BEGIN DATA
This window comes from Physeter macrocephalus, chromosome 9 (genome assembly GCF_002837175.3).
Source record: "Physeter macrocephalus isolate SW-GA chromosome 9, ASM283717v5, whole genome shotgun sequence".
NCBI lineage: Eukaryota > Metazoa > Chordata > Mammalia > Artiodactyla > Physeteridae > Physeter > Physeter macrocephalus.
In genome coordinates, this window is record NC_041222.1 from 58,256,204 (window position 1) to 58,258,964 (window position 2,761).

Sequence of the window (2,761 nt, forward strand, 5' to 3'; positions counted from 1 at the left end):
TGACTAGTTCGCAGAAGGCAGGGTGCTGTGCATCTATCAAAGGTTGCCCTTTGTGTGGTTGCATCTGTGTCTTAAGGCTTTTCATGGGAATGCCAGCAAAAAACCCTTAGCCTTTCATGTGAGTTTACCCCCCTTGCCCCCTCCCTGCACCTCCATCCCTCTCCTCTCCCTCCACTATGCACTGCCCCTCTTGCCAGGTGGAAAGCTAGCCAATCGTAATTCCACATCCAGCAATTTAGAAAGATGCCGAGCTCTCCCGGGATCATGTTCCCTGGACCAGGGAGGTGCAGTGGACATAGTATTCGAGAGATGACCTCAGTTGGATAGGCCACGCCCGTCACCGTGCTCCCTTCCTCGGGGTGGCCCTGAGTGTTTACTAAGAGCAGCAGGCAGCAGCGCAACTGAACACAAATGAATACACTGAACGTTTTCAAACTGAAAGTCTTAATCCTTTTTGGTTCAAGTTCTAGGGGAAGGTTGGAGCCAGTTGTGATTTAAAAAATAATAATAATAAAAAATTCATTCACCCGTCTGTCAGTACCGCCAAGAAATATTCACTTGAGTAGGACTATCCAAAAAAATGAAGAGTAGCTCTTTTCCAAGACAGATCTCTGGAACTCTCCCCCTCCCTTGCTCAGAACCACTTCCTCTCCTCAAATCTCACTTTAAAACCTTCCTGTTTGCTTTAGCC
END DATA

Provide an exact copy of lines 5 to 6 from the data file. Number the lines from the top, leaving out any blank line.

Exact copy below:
Sequence of the window (2,761 nt, forward strand, 5' to 3'; positions counted from 1 at the left end):
TGACTAGTTCGCAGAAGGCAGGGTGCTGTGCATCTATCAAAGGTTGCCCTTTGTGTGGTTGCATCTGTGTCTTAAGGCTTTTCATGGGAATGCCAGCAAAAAACCCTTAGCCTTTCATGTGAGTTTACCCCCCTTGCCCCCTCCCTGCACCTCCATCCCTCTCCTCTCCCTCCACTATGCACTGCCCCTCTTGCCAGGTGGAAAGCTAGCCAATCGTAATTCCACATCCAGCAATTTAGAAAGATGCCGAGCTCTCCCGGGATCATGTTCCCTGGACCAGGGAGGTGCAGTGGACATAGTATTCGAGAGATGACCTCAGTTGGATAGGCCACGCCCGTCACCGTGCTCCCTTCCTCGGGGTGGCCCTGAGTGTTTACTAAGAGCAGCAGGCAGCAGCGCAACTGAACACAAATGAATACACTGAACGTTTTCAAACTGAAAGTCTTAATCCTTTTTGGTTCAAGTTCTAGGGGAAGGTTGGAGCCAGTTGTGATTTAAAAAATAATAATAATAAAAAATTCATTCACCCGTCTGTCAGTACCGCCAAGAAATATTCACTTGAGTAGGACTATCCAAAAAAATGAAGAGTAGCTCTTTTCCAAGACAGATCTCTGGAACTCTCCCCCTCCCTTGCTCAGAACCACTTCCTCTCCTCAAATCTCACTTTAAAACCTTCCTGTTTGCTTTAGCC